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June 24, 2021

Thursday, July 15 | The new elective state pass-through entity taxes: A survey of the latest developments (1 pm ET)

The 2017 federal Tax Cuts and Jobs Act imposed a $10,000 annual limitation on the amount of state and local taxes (SALT) individuals can deduct in computing federal income taxes (the “cap”). An important exception to this cap is the retention of the deduction for SALT “… paid or accrued … in carrying on a trade or business.” While C corporations, whose income can only be derived from the provision of a “trade or business” are unaffected by the cap, it applies to individual owners of businesses organized as pass-through entities (PTEs) (e.g., partnerships, S corporations and certain limited liability companies ? each a PTE) since SALT is generally assessed at the individual, and not the entity, level.

As a workaround to the cap, some states, starting with Connecticut in 2018, enacted new taxes on PTEs that shifted the direct burden of PTE taxation from the owners to the entities and provided a credit against or an exclusion of the distributive share of PTE income subject to such tax from the related direct state income taxes on the owners. In response to a perceived ambiguity as to whether the IRS would respect the SALT cap workarounds, in November 2020 the US Treasury Department issued Notice 2020-75, indicating its intention to issue proposed regulations clarifying that a PTE computing non-separately stated taxable income or loss for federal income tax purposes could deduct these state PTE taxes imposed on its net income and that its individual owners’ SALT deductions would not be limited by the cap.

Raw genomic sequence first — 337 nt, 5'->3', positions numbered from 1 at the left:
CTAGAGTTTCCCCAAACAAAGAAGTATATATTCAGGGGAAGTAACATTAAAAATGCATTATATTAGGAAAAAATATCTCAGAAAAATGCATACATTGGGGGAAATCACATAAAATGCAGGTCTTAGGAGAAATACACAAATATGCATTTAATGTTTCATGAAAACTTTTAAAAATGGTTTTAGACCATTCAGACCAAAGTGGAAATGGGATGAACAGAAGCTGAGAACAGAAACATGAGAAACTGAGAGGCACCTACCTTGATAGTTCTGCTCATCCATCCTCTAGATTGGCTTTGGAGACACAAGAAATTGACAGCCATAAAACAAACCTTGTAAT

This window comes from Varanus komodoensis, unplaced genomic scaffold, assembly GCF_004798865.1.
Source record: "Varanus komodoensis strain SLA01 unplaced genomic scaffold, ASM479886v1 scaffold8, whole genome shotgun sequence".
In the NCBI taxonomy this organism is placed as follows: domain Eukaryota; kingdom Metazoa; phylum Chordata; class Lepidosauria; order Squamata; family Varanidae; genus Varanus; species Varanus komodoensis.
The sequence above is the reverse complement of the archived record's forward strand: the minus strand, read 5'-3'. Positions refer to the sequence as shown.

Following the release of Notice 2020-75, many states have enacted, or are considering enacting, similar entity-level PTE taxes. During this webcast, EY panelists will:

  • Provide an overview of various enacted or proposed state PTE-level taxes
  • Discuss the US federal income tax considerations of a state PTE tax election
  • Compare the many different state PTE level taxes, focusing on the states that have created an entirely new tax and those that have allowed affected owners to elect to treat PTEs as C corporations for state tax purposes
  • Discuss the ways these new state PTE tax laws mitigate the imposition of the two levels of tax through credits or income exclusions
  • Address the problems multistate PTE owners may face with the “other state tax credits” or “resident tax credits” in their home states for PTE taxes paid to nonresident states
  • Consider how PTE taxes affect corporate PTE owners
  • Examine selected industry issues and considerations of these state PTE taxes, notably the financial services and real estate sectors, which frequently operate in PTE form

Please join us for this 75-minute, interactive webcast. We welcome and encourage you to ask questions.

Date:                   Thursday, 15 July 2021

Time:                   1:00–2:15 p.m. EDT New York; 10:00–11:15 a.m. PDT Los Angeles

Registration:      View archive here.


  • Carl Joseph, Indirect, State and Local Tax, Ernst & Young LLP, Sacramento, CA
  • Dale Y. Kim, Indirect, State and Local Tax, Ernst & Young LLP, New York, NY
  • David H. Kirk, Private Tax Leader, Ernst & Young LLP, Washington, DC
  • James Thomas, Indirect, State and Local Tax, Ernst & Young LLP, New York, NY


  • Steve Wlodychak, Indirect, State and Local Tax, Ernst & Young LLP, Washington, DC

CPE credit offered: 1.4. Recommended field of study: Taxes. Learning objective: Understand the history of the state PTE-level tax workaround to the SALT deduction limitation; identify differences in the various state provisions and describe how making a state PTE-level tax election could affect your business; and explain federal and industry issues and considerations in making a state election to have the PTE taxed at the entity level. This intermediate level, group internet-based course has no prerequisites or advanced preparation. Final CPE award to be based on content, polling and length of participation. See CPE FAQ for more information.

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